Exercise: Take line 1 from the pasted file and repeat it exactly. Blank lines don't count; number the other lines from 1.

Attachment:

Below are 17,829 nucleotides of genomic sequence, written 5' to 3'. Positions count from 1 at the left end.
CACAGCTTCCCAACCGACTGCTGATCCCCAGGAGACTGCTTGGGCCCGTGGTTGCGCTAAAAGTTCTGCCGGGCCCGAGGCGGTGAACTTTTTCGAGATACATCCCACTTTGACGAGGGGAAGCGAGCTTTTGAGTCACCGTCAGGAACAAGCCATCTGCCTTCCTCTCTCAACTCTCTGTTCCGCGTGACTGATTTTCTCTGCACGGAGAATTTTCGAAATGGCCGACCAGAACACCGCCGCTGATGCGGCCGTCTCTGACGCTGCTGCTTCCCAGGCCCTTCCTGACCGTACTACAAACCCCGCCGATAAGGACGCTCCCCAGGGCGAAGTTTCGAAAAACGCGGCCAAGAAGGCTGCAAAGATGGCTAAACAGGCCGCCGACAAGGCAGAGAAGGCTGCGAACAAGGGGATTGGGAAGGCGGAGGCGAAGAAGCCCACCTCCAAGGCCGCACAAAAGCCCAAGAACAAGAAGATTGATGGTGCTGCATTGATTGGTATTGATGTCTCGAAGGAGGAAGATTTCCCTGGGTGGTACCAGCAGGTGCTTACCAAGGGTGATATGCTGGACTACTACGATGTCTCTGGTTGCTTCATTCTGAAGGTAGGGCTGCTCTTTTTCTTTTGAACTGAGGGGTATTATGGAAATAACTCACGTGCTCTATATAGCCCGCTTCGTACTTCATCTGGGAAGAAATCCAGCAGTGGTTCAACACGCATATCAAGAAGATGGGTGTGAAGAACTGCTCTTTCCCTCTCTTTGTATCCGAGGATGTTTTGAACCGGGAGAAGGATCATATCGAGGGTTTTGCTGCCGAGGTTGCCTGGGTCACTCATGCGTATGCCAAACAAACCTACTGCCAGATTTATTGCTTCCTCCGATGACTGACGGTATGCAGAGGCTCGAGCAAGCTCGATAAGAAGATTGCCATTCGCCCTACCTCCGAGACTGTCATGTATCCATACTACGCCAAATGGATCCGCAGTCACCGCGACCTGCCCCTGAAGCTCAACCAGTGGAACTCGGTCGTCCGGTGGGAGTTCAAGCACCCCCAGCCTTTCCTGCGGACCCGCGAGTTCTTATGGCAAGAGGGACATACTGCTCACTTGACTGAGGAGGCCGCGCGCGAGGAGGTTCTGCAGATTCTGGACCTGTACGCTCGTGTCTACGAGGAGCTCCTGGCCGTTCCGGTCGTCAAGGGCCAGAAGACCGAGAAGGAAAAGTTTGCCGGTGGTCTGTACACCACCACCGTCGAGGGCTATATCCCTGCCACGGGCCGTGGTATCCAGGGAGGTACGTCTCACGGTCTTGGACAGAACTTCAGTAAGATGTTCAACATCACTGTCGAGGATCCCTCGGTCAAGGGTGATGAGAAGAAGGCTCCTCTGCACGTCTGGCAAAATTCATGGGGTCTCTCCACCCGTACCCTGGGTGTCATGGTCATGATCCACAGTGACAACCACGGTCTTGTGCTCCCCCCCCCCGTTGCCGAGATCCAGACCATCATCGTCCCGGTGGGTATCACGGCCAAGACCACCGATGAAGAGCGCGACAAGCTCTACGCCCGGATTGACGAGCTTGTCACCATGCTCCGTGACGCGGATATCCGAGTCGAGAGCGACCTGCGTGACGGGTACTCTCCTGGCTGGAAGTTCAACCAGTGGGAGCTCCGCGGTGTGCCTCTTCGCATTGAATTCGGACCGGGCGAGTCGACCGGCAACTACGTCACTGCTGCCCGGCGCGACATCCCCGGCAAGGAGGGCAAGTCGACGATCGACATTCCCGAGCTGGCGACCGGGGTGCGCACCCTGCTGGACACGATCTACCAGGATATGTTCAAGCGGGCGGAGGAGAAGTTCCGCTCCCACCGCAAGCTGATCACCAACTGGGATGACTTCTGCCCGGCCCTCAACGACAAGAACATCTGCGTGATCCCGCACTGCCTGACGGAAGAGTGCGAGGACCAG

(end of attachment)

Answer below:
Below are 17,829 nucleotides of genomic sequence, written 5' to 3'. Positions count from 1 at the left end.